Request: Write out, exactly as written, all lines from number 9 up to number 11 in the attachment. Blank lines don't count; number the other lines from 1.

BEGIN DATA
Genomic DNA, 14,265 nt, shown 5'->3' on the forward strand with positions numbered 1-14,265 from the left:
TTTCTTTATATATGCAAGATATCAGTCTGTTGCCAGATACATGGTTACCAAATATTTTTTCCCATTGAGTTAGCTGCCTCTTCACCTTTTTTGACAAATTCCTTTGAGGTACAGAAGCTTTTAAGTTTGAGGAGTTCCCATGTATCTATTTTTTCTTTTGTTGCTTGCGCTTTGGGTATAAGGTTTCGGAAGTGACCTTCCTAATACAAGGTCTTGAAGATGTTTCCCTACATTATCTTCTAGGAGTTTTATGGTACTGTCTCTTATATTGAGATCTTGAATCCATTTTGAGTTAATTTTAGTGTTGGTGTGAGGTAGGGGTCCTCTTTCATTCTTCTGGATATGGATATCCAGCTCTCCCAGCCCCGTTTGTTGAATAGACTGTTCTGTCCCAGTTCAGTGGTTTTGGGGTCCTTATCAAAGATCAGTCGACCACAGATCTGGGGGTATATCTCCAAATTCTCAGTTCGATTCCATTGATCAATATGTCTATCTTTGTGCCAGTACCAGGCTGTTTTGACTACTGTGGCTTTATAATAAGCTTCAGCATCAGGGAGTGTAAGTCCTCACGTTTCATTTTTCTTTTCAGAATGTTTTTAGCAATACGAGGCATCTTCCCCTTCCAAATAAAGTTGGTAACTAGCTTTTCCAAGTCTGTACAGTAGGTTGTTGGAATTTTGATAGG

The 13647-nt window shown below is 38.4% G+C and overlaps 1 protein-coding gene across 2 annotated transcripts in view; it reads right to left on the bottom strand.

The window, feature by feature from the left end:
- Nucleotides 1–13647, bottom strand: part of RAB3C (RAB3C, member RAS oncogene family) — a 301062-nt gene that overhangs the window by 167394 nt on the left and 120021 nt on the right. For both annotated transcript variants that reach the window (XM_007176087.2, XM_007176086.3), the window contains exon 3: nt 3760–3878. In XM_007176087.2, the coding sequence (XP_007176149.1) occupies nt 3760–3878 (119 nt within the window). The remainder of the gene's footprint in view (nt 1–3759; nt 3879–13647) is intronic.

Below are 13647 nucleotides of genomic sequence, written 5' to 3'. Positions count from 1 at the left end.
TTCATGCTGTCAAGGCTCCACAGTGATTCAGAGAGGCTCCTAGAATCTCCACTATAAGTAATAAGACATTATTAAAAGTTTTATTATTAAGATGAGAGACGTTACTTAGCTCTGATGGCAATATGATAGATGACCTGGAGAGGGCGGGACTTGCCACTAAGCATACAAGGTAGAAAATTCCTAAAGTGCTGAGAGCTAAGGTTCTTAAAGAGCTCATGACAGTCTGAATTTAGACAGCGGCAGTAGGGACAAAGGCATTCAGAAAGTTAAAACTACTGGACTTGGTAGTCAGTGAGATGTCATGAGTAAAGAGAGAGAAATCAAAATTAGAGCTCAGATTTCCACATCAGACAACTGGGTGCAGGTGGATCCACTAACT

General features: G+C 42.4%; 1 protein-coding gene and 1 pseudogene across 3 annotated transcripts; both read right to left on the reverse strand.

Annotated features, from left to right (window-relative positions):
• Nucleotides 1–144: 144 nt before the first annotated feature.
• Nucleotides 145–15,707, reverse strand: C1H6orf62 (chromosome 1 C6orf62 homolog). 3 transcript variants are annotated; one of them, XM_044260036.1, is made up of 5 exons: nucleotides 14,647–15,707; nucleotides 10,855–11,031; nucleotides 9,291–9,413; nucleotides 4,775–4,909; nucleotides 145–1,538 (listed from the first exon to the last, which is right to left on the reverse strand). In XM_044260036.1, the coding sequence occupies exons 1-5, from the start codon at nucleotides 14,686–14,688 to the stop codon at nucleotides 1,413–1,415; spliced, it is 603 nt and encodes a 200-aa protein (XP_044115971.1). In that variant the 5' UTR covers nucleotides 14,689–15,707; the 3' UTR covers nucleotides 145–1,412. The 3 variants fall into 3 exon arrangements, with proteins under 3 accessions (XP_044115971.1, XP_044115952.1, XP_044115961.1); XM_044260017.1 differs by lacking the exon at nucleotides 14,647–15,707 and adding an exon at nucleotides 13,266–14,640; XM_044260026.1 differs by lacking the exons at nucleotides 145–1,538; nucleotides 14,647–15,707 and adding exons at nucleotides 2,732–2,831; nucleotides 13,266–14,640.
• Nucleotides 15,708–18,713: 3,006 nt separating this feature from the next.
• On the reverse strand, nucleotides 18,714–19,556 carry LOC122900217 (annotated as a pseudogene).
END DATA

Annotated features, from left to right (window-relative positions):
• Nucleotides 1–144: 144 nt before the first annotated feature.
• Nucleotides 145–15,707, reverse strand: C1H6orf62 (chromosome 1 C6orf62 homolog). 3 transcript variants are annotated; one of them, XM_044260036.1, is made up of 5 exons: nucleotides 14,647–15,707; nucleotides 10,855–11,031; nucleotides 9,291–9,413; nucleotides 4,775–4,909; nucleotides 145–1,538 (listed from the first exon to the last, which is right to left on the reverse strand). In XM_044260036.1, the coding sequence occupies exons 1-5, from the start codon at nucleotides 14,686–14,688 to the stop codon at nucleotides 1,413–1,415; spliced, it is 603 nt and encodes a 200-aa protein (XP_044115971.1). In that variant the 5' UTR covers nucleotides 14,689–15,707; the 3' UTR covers nucleotides 145–1,412. The 3 variants fall into 3 exon arrangements, with proteins under 3 accessions (XP_044115971.1, XP_044115952.1, XP_044115961.1); XM_044260017.1 differs by lacking the exon at nucleotides 14,647–15,707 and adding an exon at nucleotides 13,266–14,640; XM_044260026.1 differs by lacking the exons at nucleotides 145–1,538; nucleotides 14,647–15,707 and adding exons at nucleotides 2,732–2,831; nucleotides 13,266–14,640.